Everybody is attracted to certain colors and looks good with certain colors. With that in mind, your comfort level with a particular dress will also depend on its color and how you perceive that color in your head. Remember, we said comfort is a perception, so if you perceive yellow as a horrible color, you will not feel comfortable wearing it.
Always choose colors that you perceive as good and classy. However, getting a second opinion on what colors look good on you is also good. Getting a stylist to do a color profile for you is a great start. When in doubt, wear neutral colors like black, white, grey, and beige.
There’s something instinctively comforting about wearing a dress with pockets. They give you somewhere to put your hands when standing or walking and provide an alternative to carrying a handbag. If you don’t have too much to carry, dress pockets can handle a little cash or credit card, lipgloss, ID, and keys. Dresses with pockets, especially maxi dresses, are also quite stylish, besides keeping your hands warm.
When I think about comfort, certain aspects of my body come to mind. Why? Because dressing is all about accentuating your best parts and hiding your not-so-favorite parts. For many women, the most comfortable dress highlights their best features, whether legs, arms, neck, butt, and hips, and tries to hide their least favorite features.
For example, a great dress cinches or covers up your mid-section if that is a place you are not particularly proud of. For me, a great dress covers up my legs because I perceive them to be my least favorite.
On the other hand, I want a dress that brings attention to the bust and the gorgeous neckline God bestowed on me. I know women who always wear strappy dresses because they love their arms. Discover your body type, and what kind of dress presents it in the best light, and you will be very comfortable with that dress.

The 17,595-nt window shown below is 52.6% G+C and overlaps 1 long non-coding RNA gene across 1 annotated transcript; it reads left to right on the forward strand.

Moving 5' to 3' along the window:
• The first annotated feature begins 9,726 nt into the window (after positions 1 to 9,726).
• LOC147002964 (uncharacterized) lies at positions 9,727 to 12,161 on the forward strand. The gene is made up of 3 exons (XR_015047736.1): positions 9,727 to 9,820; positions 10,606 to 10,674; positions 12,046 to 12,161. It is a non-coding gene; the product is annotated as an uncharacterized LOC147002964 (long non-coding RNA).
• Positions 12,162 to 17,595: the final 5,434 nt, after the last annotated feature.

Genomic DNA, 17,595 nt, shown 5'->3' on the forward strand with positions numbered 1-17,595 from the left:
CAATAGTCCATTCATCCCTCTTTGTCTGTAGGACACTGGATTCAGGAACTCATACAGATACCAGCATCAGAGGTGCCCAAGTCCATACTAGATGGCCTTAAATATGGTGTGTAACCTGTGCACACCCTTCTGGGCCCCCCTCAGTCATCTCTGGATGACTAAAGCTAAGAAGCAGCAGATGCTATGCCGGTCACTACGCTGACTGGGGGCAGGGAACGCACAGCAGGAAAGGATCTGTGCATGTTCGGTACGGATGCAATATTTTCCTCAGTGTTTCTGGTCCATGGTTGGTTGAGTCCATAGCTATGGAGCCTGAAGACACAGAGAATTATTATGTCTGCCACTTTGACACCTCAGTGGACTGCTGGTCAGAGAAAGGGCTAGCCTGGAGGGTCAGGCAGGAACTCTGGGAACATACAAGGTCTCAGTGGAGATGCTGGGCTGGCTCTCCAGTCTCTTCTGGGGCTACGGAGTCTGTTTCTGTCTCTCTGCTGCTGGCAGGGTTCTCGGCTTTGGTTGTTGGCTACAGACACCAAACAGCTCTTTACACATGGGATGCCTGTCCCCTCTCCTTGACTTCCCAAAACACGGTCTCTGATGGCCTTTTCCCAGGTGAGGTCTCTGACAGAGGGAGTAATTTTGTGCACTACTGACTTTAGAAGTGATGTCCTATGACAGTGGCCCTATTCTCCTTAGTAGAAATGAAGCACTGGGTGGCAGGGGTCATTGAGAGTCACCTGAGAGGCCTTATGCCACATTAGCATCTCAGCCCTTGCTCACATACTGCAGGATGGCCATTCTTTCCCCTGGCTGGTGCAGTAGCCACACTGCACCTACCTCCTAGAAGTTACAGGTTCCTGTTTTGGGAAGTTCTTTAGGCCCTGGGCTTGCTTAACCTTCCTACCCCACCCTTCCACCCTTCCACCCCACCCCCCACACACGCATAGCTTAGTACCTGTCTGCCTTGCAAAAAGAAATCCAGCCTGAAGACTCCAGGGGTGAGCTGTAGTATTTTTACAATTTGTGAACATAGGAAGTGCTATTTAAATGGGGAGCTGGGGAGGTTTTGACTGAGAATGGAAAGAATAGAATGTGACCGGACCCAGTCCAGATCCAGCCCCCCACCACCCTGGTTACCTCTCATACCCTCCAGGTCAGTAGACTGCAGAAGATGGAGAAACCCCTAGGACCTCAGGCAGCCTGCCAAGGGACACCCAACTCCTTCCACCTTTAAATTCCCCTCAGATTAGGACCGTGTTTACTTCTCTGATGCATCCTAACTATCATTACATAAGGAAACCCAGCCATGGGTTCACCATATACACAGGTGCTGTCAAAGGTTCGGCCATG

The last aspect we want to discuss about comfort is modesty. We live in a social, cultural, and religious world where the clothes you wear speak volumes about you as a person. Depending on your culture, beliefs, and social status, there are certain styles you will not feel comfortable with.
For instance, the dress you wear to a club at night will not cut it tomorrow when you have to visit your in-laws or go to church. That same dress you were 100% comfortable with last night will make you feel ashamed and uncomfortable on another occasion.
Here’s another example; a Muslim woman will not feel comfortable with a strappy maxi dress despite being long, modest, and the epitome of comfort to 90% of women worldwide. Her culture and religious beliefs will make her uncomfortable wearing something that shows some skin, even if it’s just hands.
Perhaps this is the best example of how comfort is a perception. What makes a dress comfortable to you is completely different to another person or at different times.
As you can see, a lot goes into making a dress comfortable. It’s unlikely you’ll find one dress that hits all those marks, but at least it should have the majority. One last tip: sit down with the dress before buying it. A sitting test will let you know if the dress is comfortable in every area, especially height, arms, and waist.